MARSEILLE, France — Imagine the result if Fenway Park went uncleaned for 15 Red Sox home games in a row. This might give you a faint idea of what Marseille, France’s second largest city and most important sea port, looked like this week, 15 days into a garbage workers strike.
The Mediterranean sun cooked the rotting piles of garbage heaped on the narrow downtown streets and the sea breeze swirled debris into the air until it looked and smelled like what they were turning into: a trash dump.
When the French are unhappy, it stinks.
For the past month, life in Europe’s second largest country has been interrupted by countless strikes and protests, as the French vocalize their opposition to the government’s proposed retirement reform, which was passed on Wednesday by the National Assembly and now awaits the imminent signature of President Nicolas Sarkozy.
The reform raises the age to collect a minimum pension from 60 to 62, and for a full pension from 65 to 67.
During the 15 days of strikes in Marseille, approximately 9,000 tons of garbage amassed in nearly half of the city’s 16 neighborhoods.
During the strike people threw out furniture, food and other materials not regularly collected by garbage services, onto the curbside heaps.
Firefighters put out over 800 trash fires, including 160 in one day, and when debris reached an extreme, the French army intervened to remove 100 tons of rubbish.
Downtown stores and restaurants were forced to close during the fifteen days, which included one week of school vacation, due to garbage blocking their entrances.
Officials now estimate it will cost at least 500,000 euros to clean up the mess.
As another anti-retirement reform effort, French oil tankers blocked Marseille’s harbor for 31 days, cutting off the petrol supply to much of the country.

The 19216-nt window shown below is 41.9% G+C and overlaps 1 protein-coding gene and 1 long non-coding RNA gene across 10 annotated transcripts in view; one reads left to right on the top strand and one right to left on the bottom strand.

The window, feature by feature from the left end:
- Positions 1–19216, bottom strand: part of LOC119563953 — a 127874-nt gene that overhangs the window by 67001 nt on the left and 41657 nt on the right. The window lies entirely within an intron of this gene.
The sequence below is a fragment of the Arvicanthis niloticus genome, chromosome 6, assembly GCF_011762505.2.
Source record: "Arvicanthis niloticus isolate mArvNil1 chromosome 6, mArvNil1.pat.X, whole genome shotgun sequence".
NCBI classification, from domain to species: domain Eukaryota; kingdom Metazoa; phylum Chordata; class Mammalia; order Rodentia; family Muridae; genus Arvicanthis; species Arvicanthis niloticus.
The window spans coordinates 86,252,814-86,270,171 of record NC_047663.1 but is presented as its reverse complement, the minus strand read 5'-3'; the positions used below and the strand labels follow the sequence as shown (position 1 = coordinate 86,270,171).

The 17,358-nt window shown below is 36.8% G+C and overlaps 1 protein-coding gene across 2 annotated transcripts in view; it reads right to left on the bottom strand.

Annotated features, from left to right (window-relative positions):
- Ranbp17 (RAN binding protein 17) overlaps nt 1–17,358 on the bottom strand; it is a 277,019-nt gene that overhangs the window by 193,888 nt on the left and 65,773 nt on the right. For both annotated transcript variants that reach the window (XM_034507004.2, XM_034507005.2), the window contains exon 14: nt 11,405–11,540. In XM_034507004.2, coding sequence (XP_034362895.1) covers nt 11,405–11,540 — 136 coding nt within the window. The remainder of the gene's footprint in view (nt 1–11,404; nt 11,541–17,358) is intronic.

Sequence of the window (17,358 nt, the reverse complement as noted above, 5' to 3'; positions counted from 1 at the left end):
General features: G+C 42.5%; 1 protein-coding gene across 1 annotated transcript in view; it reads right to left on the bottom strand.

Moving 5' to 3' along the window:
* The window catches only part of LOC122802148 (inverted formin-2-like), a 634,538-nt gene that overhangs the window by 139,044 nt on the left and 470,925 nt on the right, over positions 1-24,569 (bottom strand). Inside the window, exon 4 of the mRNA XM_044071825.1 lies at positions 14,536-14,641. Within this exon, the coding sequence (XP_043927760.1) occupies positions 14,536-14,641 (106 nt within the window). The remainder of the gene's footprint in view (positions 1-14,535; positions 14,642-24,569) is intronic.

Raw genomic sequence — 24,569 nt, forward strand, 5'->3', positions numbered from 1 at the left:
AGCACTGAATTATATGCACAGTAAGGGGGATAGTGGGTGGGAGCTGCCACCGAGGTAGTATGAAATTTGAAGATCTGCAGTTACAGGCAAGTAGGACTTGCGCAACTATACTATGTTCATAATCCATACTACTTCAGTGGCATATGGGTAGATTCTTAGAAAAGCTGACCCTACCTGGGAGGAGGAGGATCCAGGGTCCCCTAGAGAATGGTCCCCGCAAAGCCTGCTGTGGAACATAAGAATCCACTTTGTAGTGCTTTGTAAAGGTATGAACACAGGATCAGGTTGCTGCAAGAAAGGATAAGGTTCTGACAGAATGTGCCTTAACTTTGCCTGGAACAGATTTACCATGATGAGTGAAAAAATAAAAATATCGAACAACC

And in the end, the reform passed.
From our side of the ocean, these protests often seem futile, yet the French hold the tradition of the grève close to their bleu-blanc-et-rouge hearts, and year after year, they vacate their workplaces to pour into the streets, protesting against whatever new trick their government tries to pull.
This is especially true in Marseille, a city known to be clenched tightly in the grasp of workers unions.
But are the French really so quixotic to overlook the fact that these protest often seem fruitless? And can they overlook a rotting city in the hopes of changing a political system that is as unwavering as it is unpopular?
Conversations with locals last week on the odorous streets of Marseille suggest that while they take pride in their liberties, the French can only stand so much uncleanliness.
Ridvan Erkaya, 21, the manager of Cappadocia, a restaurant on the Canbière, the main street of old Marseille, said while he understands the reasoning behind the strike, it made business difficult.
“On the one hand they are right, but on the other, that forms bad habits,” Erkaya said.
He said he spent the past three weeks sweeping his patio each morning, only to find it covered in trash that evening.
“I have lived in Marseille for 11 years and this is the first time I’ve seen this,” said Erkaya, who is originally from Turkey.
What starts out as a little mess for a good cause quickly turns into a larger problem, he said.
“If the army collects the garbage, who is going to fight the wars?” Erkaya asked.
But, he said, “it’s a little complicated in Marseille. There is a little bit of everything.”
Depending on who you ask, Marseille is a charming port city or a dangerous town of crime and disorder.
In addition to business owners, residents of Marseille’s historic neighborhoods worried about sanitation risks.
Solange Houache who lives in the seaside arrondissement known for its stunning views of the port and rocky shoreline, expressed such inquietudes.
Houache said she did not sleep at all one rainy night because she feared trash would wash into her home or make the water undrinkable.
“The politicians should take actions to help the city before they worry about the retirement,” Houache said. “This could turn into a catastrophe.”